Heritage towns

  • Kalona, naturally

    In southeast Iowa, the Amish find common ground with those who value a grassroots lifestyle.

    For the Amish, that's a lifestyle, not a movement.

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  • Tulip Time in Pella

    In central Iowa, the Dutch celebrate colorful origins.

    Even in a region rich in ethnicity, the Dutch stand out. In a town square in Iowa, lacy white hats shaped like pyramids, horns and half-moons bob high atop women's heads. Men wear black caps, breeches or baggy trousers and narrow bands cross at their throats. Their wooden shoes click and clack as they dance. "These are the weirdest people I've ever seen!'' shrieked a little boy watching from the sidelines.

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  • Truly Amana

    The busiest of Iowa's seven Amana Colonies is both a living historic monument and a shopping destination.

    It's obvious from one look at the shop-lined streets of Amana, the largest of the seven Amana Colonies, that modern commerce is in full flower there. Even so, the first question asked about the villages is: Are the Amana people Amish? And no wonder — the people of the Amanas spoke German, lived simply and adhered faithfully to Scripture. Many still do. But no, they never were Amish.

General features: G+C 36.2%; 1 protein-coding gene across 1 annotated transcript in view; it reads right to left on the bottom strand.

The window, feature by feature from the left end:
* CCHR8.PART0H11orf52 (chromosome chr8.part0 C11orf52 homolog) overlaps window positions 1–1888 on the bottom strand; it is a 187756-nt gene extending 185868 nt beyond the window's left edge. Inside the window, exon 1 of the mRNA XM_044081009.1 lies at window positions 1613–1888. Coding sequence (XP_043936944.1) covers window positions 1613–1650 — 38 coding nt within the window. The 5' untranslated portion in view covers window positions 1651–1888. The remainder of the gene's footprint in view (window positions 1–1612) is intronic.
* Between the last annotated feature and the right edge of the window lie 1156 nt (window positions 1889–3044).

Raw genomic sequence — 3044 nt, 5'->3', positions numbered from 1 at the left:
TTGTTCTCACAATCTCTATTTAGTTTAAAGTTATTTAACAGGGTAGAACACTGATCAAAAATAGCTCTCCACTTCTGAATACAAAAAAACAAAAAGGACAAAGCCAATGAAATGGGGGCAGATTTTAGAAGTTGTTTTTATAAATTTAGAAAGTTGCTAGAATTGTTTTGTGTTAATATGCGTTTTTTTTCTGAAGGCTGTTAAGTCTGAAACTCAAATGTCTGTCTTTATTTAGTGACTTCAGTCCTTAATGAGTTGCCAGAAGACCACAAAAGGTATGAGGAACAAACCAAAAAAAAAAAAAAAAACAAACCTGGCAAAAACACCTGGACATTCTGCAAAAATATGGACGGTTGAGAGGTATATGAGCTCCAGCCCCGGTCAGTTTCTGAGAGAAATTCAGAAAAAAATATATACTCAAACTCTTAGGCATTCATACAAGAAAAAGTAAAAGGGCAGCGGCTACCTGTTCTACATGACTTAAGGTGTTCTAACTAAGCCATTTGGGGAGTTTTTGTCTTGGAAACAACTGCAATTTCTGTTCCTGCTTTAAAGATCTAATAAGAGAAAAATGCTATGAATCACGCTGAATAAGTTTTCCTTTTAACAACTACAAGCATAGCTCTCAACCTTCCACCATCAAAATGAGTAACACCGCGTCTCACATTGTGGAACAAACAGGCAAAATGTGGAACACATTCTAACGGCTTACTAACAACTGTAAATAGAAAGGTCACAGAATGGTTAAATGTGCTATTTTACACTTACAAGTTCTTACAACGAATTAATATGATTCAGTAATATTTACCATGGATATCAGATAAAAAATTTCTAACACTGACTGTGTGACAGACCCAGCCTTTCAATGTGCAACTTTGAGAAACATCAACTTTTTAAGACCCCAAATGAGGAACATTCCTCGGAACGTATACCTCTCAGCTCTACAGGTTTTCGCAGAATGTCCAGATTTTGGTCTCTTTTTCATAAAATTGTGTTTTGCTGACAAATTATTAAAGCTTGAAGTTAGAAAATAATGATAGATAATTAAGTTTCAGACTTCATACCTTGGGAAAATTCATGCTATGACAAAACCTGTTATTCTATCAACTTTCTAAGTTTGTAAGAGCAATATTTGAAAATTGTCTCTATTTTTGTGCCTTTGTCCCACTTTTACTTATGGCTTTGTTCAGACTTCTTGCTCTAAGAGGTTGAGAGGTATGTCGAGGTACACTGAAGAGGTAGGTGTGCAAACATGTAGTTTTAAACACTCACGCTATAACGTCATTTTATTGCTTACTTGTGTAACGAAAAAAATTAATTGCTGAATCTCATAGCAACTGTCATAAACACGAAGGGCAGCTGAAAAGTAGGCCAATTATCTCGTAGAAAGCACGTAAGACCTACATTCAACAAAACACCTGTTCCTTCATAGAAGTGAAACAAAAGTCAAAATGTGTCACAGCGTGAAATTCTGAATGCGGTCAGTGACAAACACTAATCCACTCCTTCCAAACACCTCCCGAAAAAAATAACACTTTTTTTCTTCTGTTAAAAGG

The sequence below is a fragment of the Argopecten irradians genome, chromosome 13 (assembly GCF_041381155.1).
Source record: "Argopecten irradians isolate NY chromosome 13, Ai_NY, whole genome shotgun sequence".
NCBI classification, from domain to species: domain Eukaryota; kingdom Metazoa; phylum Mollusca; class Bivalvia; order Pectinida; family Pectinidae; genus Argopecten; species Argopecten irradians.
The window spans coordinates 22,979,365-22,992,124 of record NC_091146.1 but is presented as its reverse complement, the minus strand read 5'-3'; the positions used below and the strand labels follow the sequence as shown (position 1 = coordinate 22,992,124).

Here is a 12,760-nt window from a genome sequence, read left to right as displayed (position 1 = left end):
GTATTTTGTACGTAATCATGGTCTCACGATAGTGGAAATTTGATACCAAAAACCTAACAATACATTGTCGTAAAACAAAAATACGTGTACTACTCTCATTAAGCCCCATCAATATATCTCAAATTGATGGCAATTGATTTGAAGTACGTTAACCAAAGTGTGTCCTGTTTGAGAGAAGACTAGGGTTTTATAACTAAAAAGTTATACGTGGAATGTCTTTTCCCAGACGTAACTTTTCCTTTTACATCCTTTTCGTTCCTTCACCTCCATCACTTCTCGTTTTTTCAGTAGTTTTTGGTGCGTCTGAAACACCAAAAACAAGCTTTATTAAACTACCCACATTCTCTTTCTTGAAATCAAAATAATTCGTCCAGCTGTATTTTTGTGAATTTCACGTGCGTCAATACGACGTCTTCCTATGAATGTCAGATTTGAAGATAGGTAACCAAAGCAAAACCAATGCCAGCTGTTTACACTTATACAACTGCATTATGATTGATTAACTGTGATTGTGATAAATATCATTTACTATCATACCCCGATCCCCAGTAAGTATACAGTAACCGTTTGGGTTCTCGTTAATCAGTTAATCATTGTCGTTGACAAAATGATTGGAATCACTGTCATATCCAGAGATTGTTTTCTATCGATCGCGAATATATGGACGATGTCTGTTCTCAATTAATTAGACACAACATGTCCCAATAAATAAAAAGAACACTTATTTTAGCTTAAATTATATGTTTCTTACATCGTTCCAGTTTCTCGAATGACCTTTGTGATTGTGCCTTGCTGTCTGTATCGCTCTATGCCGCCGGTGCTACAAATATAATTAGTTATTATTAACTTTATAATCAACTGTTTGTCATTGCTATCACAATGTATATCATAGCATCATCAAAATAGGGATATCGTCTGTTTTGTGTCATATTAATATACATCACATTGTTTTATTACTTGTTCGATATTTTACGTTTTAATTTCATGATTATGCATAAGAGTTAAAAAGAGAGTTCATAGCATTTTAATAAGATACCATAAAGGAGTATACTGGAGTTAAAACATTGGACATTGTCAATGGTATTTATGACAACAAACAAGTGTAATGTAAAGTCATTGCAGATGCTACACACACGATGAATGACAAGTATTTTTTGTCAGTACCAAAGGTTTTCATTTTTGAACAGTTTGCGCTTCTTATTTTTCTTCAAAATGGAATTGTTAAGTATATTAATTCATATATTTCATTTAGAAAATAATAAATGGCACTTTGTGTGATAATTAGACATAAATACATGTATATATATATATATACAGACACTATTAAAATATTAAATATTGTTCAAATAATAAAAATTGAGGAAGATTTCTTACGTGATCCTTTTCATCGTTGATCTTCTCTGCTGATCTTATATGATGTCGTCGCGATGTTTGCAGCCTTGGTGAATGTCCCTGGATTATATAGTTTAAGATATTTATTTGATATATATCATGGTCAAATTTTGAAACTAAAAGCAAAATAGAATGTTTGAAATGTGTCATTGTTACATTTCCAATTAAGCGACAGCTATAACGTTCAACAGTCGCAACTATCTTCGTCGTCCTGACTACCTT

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  • West Branch's 'wonder boy'

    An Iowa village tells the story of Herbert Hoover, the international hero who became a scapegoat.

    Poor Herbert Hoover. Orphaned at age 9, he spent his childhood picking potato bugs, weeding onions and cleaning barns. His first job after graduation from Stanford was shoveling ore.

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  • Eating in the Amana Colonies

    In eastern Iowa, a historic village has a long tradition of feeding people well.

    Before 1932, the pious, hard-working people of the Amana Colonies were the only people in Iowa who got to eat out every night. Butchers, brewers and winemakers turned out goods for everyone, and meals were served in 50 communal kitchens.

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  • Perry's palace

    A gorgeous, art-filled boutique hotel sits in the middle of Iowa, complete with spa, bowling alley and restaurant.

    In 1997, a small-town damsel who married a prince — well, an heir — waved a silver wand over her hometown of Perry, Iowa, and unusual things began to happen.

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